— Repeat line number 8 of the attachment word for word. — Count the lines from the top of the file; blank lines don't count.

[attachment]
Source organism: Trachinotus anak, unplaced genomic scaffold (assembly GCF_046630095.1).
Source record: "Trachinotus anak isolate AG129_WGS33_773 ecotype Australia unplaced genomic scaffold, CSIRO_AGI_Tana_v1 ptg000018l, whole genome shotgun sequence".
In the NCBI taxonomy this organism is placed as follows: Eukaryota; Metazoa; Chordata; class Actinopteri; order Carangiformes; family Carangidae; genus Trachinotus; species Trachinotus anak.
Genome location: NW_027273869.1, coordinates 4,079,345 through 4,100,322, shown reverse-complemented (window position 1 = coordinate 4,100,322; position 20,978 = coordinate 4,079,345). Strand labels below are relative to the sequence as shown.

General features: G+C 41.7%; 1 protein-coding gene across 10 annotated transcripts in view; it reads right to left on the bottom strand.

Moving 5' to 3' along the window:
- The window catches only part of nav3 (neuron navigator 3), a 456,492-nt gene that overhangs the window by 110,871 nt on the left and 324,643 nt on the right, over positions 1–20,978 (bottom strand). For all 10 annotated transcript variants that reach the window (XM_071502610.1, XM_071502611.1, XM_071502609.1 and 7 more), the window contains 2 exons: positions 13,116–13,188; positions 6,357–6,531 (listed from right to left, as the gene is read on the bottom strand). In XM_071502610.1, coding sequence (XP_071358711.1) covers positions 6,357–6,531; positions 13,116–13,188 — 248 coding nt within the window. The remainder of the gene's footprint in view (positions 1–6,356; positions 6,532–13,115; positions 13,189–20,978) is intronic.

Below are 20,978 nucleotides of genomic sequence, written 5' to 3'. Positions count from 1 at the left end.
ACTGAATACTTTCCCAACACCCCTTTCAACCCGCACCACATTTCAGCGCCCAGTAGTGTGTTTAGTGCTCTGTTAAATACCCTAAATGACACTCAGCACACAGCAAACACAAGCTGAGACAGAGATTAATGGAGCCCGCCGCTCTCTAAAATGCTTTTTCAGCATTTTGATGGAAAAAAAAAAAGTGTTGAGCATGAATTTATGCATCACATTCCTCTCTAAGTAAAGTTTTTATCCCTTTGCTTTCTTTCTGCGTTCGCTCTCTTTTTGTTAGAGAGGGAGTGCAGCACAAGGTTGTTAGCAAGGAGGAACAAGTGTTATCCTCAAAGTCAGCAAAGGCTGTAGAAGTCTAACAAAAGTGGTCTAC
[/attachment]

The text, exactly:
Below are 20,978 nucleotides of genomic sequence, written 5' to 3'. Positions count from 1 at the left end.